The men's Interprovincial Tournament was played at Athenry with Munster sensationally winning the title.
Geoff Lenehan beat Alan Fahy with a par at the 18th, in the last match to win the crown for Munster while a half match would have given Ulster the title.
Ulster retained the Boys' U16 title at Slieve Russell on countback of points won.
During the past year, Irish Ladies' amateur golf lost both Leona and Lisa Maguire to the professional game as both turned professional after successfully completing their studies in North Carolina but that didn't stop Ulster from taking the Women's Interprovincial Championship title back from Leinster, at Castle Dargan in July.
Missing, too, were Curtis Cup players Paula Grant (Lisburn) and Olivia Mehaffey (Royal County Down). That is four of the top players in Europe.
After a tremendous afternoon fightback, the Red Hand girls defeated Leinster coming strong from being level with 10 holes to go. Lucy Simpson (Royal Portrush), Louise Coffey (Malone), Jessica Ross (Clandeboye) and Cloe Weir (Shandon Park) all won.
Leinster retained the Girls' interpro title for a third year in a row with a tie for second place between Ulster, Munster and Connacht.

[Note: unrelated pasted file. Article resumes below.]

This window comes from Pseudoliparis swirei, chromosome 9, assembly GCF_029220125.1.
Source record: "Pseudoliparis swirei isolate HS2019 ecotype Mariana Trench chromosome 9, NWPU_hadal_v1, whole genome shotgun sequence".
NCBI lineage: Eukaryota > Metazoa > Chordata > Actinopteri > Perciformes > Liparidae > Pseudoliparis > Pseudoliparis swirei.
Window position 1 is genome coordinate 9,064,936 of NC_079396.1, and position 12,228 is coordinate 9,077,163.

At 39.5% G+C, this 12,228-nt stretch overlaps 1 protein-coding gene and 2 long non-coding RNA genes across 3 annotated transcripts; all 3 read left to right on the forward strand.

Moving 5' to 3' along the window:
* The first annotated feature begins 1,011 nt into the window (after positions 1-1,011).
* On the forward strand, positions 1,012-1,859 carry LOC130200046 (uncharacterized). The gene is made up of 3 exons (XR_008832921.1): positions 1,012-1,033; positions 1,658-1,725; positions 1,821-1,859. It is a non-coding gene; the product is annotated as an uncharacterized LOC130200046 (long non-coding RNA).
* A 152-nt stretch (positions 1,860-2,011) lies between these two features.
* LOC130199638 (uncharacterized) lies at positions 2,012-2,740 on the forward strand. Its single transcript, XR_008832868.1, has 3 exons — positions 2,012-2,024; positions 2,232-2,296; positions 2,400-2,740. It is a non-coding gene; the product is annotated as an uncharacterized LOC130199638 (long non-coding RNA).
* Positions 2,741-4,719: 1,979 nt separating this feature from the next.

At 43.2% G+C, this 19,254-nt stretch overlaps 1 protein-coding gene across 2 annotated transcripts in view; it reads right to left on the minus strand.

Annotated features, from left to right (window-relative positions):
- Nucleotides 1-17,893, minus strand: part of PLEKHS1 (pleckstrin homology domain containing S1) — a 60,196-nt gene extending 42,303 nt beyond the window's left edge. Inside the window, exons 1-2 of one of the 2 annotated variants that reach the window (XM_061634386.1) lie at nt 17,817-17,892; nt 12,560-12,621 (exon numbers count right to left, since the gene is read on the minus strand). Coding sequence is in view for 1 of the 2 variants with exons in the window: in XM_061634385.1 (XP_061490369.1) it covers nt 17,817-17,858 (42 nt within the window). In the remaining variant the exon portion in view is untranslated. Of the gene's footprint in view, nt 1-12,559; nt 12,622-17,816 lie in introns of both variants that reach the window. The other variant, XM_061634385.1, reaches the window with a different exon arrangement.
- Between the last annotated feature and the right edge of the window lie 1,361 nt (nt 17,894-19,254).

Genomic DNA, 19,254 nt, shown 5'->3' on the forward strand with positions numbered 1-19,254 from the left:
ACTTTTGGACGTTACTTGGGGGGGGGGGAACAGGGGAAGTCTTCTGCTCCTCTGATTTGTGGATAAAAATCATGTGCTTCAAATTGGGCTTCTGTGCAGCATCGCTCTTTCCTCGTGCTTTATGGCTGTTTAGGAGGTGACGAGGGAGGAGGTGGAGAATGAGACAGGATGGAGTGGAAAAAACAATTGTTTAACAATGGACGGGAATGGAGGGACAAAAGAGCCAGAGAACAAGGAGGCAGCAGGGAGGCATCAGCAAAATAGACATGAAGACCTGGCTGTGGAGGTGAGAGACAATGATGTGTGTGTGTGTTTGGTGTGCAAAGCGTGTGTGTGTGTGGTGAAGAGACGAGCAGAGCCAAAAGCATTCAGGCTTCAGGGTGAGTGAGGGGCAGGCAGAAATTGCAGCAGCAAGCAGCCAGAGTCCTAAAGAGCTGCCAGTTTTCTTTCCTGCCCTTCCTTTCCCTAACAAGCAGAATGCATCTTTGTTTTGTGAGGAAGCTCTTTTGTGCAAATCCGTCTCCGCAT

The Women's Irish Open Strokeplay Championship was played at Co Louth in May and the trophy was taken to Scotland by Hannah Cook, who a week earlier had won the Welsh Open. She finished two strokes clear of Ria Meekers from The Netherlands with Paula Grant best of the Irish in a tie for third place.
Teenager Sara Byrne (Douglas) was the surprise winner of the Irish Close Championship, at Enniscrone in June when she beat Louise Coffey 2&1 in the final but the Munster girl failed to make history by becoming the first teenager to win both the girls' and the women's titles in the same year. She failed to take home the girls' trophy from Clandeboye in July. Kate Lanigan (Hermitage) won that title with a 6&5 blitz of Valerie Clancy (Killarney).
Ireland hosted the Home International Matchers at Killarney in August but failed to keep the trophy at home – only after losing out in a countback following Scotland, England and Ireland all finishing level after two wins each. On points difference Ireland was pushed back into third place as Scotland won the trophy ahead of England.
In fact, the Irish didn't do too well on home soil during the year. Roganstown was the venue for the Girls' Irish Open Championship with first and second places going to Swedish players. Kajsa Arefjall on 217 edged Louise Rydavist off the top of the leaderboard by one stroke. Nicola Joyce-Moreno (Royal Portrush) was joint ninth and best of the Irish.
Once again, Royal Portrush won the Ulster section of the Irish Senior Cup, by beating Royal County Down, but failed to extend their success in the national final at Knock in August. Lahinch, with a final 4.5 to 0.5 defeat of Elm Park, took the title to Co Clare. The Ulster winners were knockout in the quarter-finals (3.5 to 1.5) by the ultimate winners while RCD lost by the same result, also in the quarter-finals.
The All-Ireland Inter-Club Championship was also played at Knock in August and Holywood overcame Killarney 3-2 in the final, after beating Co Louth 2.5 to 0.5 in the semis.